The musical numbers in Spinal Tap are brilliantly smart send-ups of songs from the era, with no genre from the 1970s and 1980s being left unscathed. 'Stonehenge' is a welcome piss-take of Yes with their hugely ambitious sets, while 'Jazz Odyssey' looks towards the noodling of Stanley Clarke's 'Dream Suite' or King Crimson's 'Moonchild'. The performances combine the tongue-poking of Kiss with the schoolboy cheek of AC/DC, and because all the performers are playing their own instruments (another plus over The Rutles), we really believe someone could genuinely be stupid enough to not only write these songs but play them with passion.

Although the satire in Spinal Tap is clear, it is also deeply affectionate. This is demonstrated not just by the musicianship of the actors, but the amount of effort that clearly went into writing these songs in the first place. Had they gone the easy way, writing 'so-bad-they're-bad' songs to get cheap, mean-spirited laughs, the gag would have worn off in 5 minutes and we wouldn't care about the men behind the egos. The fact that Spinal Tap went on to have a legitimate pop career is testament to this effort - they knew how to write so-bad-they're-good songs and play them with a straight face (well, sort of).

The film also delves into other issues surrounding rock and roll. The band's arguments with their manager, akin to those which inspired the Queen song 'Death On Two Legs', tap into claims about the record industry ruining the creativity of artists by their desire for commercial success. The arguments over Smell the Glove find their incompetent manager Ian Faith trying to persuade the band that the change from their intended cover is in fact a bold artistic choice. The theme of artistic mismanagement continues in promoter Artie Fufkin, a possible reference to Rupert Pupkin from The King of Comedy.

There are also discussions raised about whether it is possible to be a rock star in your 40s, the homoerotic undertones of rock (Tap play largely to young male audiences), and whether being 'big in Japan' is no bad thing. But outside of its acerbic observations about rock, the film is also a convincing piss-take of the rock doc format. Some of the best scenes in This Is Spinal Tap are its recreations of earlier periods of music, akin to The Rutles' reimagining of The Ed Sullivan Show. The performance of Spinal Tap's early hit, 'Listen To The Flower People', perfectly recreates the kind of TV performances The Beatles and The Who used to do, with the band on different levels on the stage and random dancers alongside for no reason.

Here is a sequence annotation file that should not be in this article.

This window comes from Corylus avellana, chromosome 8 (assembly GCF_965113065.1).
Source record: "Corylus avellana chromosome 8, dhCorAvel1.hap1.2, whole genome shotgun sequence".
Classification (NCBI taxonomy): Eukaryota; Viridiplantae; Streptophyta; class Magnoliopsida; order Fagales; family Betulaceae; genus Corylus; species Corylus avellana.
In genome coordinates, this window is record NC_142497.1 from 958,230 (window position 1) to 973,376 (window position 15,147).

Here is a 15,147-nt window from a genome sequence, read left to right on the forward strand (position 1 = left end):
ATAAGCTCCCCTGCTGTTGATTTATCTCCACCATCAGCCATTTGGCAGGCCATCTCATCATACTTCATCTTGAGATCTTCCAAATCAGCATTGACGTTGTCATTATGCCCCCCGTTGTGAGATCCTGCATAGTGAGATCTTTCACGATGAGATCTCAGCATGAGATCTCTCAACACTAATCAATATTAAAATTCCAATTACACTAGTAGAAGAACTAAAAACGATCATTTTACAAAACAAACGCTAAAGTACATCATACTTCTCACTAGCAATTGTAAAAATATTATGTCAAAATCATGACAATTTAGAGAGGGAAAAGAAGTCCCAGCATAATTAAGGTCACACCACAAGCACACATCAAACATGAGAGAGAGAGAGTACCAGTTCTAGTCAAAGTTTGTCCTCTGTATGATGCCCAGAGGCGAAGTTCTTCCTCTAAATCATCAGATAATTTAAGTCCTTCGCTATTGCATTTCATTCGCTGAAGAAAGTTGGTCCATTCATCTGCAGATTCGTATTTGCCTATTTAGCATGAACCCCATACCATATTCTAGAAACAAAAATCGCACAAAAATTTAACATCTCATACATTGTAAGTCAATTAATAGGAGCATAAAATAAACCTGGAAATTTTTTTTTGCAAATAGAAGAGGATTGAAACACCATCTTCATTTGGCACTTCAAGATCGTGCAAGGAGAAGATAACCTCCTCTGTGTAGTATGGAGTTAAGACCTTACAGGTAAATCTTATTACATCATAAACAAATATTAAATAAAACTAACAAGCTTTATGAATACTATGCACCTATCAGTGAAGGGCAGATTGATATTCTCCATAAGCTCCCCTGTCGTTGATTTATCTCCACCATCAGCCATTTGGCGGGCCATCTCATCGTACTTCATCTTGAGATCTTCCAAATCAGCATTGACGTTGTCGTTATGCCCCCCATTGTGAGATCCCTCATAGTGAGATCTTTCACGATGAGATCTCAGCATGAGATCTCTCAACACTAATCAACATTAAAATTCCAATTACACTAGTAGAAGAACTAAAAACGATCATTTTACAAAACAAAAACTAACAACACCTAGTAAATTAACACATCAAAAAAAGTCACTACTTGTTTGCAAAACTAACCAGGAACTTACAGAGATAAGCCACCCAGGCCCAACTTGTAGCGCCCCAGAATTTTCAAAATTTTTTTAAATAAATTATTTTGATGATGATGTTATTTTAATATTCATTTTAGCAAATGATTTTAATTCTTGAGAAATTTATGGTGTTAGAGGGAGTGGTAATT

This Is Spinal Tap remains one of the funniest films of the 1980s and the peak of Rob Reiner's much-lauded career. It takes a little while to get going, and the romantic twist at the end may seem contrived to some, but the vast majority of the charm and the humour remains intact. The Stonehenge sequence in particular, with an 18-inch model descending behind Nigel Tufnell, will still have you in hysterics. When everything is said and done, it still stands as the definitive mockumentary of this and any era, and as far as Reiner is concerned, there's none more funny.
Carlos M

Super Reviewer

December 28, 2010
A hilarious mockumentary that features numerous memorable, well-inspired moments. It is a delicious film that works so well due to its intelligent, ironic sense of humor, making fun of the rock 'n' roll universe (the stars and the fans) in a very light-hearted way.
JonathanHutchings
JonathanHutchings

Super Reviewer

February 17, 2012
One of the greatest mockumentaries ever made -- a clever skewering of the entitlement and idiocy of rock stars and the ridiculous lifestyle they lead. This Is Spinal Tap, a clinic on improvisational comedy, is the standard against which all mockumentaries are evaluated. In fact, the movie was so successful that in the 1990s the fictitious group reunited for a series of live concerts and a TV special, further blurring the lines between satire and reportage. If that isn't the end result of a great parody, I don't know what is.
Directors Cat
Directors Cat

Super Reviewer

February 14, 2012